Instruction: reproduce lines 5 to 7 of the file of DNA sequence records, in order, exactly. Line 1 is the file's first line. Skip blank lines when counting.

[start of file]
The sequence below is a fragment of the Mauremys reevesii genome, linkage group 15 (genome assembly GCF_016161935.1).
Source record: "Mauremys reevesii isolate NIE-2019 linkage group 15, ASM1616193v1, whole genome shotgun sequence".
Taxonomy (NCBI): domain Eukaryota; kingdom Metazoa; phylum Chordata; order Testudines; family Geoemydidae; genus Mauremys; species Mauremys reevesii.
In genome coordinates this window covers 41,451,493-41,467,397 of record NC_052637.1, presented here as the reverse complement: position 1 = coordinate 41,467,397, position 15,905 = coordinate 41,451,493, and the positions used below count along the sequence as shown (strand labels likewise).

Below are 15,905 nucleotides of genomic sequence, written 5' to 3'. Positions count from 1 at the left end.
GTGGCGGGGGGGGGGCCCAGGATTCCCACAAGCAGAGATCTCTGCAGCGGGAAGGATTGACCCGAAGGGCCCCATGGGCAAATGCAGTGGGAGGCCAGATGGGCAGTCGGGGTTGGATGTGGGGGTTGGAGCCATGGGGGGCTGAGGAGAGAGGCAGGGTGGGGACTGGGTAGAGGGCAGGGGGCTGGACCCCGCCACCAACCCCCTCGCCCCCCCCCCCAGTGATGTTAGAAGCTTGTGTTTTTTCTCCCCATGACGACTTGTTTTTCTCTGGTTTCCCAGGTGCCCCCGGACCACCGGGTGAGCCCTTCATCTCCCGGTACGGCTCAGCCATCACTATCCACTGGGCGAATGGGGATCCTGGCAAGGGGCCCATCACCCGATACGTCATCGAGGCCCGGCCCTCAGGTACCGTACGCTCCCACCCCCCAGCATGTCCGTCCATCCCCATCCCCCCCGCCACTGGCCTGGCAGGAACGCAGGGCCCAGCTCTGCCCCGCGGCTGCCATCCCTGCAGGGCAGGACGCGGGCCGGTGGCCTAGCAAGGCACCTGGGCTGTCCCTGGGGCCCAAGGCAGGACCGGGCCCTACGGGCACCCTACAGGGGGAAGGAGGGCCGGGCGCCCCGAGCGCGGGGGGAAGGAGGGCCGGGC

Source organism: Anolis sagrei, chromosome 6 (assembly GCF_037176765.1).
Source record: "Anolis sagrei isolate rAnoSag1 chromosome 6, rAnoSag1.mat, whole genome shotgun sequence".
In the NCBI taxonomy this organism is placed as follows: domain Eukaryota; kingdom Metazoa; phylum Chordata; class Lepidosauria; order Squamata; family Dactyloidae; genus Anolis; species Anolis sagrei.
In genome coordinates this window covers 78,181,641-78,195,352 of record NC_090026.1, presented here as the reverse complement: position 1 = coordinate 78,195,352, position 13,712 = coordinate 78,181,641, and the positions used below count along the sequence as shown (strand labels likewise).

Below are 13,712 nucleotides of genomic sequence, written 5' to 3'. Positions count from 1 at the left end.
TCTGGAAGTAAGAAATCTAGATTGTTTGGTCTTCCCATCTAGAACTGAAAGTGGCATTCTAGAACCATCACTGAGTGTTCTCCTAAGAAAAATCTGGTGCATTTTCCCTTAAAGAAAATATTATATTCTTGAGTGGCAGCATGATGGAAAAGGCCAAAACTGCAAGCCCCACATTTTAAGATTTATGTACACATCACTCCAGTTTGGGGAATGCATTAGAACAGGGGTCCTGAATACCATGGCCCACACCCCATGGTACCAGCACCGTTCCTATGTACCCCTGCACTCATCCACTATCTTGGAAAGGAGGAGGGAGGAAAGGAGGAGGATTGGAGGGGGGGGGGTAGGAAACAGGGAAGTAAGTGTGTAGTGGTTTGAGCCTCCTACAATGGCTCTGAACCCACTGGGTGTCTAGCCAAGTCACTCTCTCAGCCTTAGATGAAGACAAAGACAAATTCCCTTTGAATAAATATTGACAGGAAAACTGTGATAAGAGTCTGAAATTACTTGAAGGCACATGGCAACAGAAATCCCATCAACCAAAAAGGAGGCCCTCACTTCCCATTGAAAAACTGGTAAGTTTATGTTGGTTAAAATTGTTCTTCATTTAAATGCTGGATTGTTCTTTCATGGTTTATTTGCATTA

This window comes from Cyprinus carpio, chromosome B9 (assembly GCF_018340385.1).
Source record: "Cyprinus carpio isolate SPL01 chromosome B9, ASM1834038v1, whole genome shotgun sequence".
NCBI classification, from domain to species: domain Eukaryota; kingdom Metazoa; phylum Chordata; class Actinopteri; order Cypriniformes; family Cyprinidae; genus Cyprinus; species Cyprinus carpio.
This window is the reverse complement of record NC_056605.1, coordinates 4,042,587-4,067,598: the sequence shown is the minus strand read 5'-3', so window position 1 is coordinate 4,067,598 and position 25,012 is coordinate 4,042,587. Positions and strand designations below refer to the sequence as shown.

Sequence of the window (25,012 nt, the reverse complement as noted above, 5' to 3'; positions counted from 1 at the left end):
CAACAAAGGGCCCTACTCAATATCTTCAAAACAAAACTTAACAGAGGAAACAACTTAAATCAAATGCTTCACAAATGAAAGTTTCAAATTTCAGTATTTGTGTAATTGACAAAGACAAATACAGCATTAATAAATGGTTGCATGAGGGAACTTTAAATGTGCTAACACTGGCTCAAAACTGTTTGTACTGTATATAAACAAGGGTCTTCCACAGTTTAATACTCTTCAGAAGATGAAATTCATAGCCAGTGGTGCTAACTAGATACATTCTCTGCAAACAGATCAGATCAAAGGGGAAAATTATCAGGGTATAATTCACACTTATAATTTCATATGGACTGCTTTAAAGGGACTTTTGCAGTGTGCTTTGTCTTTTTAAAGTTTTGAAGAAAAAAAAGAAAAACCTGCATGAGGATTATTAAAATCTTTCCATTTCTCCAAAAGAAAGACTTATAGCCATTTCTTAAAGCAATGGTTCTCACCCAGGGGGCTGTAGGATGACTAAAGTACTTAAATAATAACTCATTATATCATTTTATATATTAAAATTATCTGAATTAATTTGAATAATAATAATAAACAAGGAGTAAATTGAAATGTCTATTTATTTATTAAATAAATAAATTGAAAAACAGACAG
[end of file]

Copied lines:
Below are 15,905 nucleotides of genomic sequence, written 5' to 3'. Positions count from 1 at the left end.
GTGGCGGGGGGGGGGCCCAGGATTCCCACAAGCAGAGATCTCTGCAGCGGGAAGGATTGACCCGAAGGGCCCCATGGGCAAATGCAGTGGGAGGCCAGATGGGCAGTCGGGGTTGGATGTGGGGGTTGGAGCCATGGGGGGCTGAGGAGAGAGGCAGGGTGGGGACTGGGTAGAGGGCAGGGGGCTGGACCCCGCCACCAACCCCCTCGCCCCCCCCCCCAGTGATGTTAGAAGCTTGTGTTTTTTCTCCCCATGACGACTTGTTTTTCTCTGGTTTCCCAGGTGCCCCCGGACCACCGGGTGAGCCCTTCATCTCCCGGTACGGCTCAGCCATCACTATCCACTGGGCGAATGGGGATCCTGGCAAGGGGCCCATCACCCGATACGTCATCGAGGCCCGGCCCTCAGGTACCGTACGCTCCCACCCCCCAGCATGTCCGTCCATCCCCATCCCCCCCGCCACTGGCCTGGCAGGAACGCAGGGCCCAGCTCTGCCCCGCGGCTGCCATCCCTGCAGGGCAGGACGCGGGCCGGTGGCCTAGCAAGGCACCTGGGCTGTCCCTGGGGCCCAAGGCAGGACCGGGCCCTACGGGCACCCTACAGGGGGAAGGAGGGCCGGGCGCCCCGAGCGCGGGGGGAAGGAGGGCCGGGC

Source organism: Anolis sagrei, chromosome 6 (assembly GCF_037176765.1).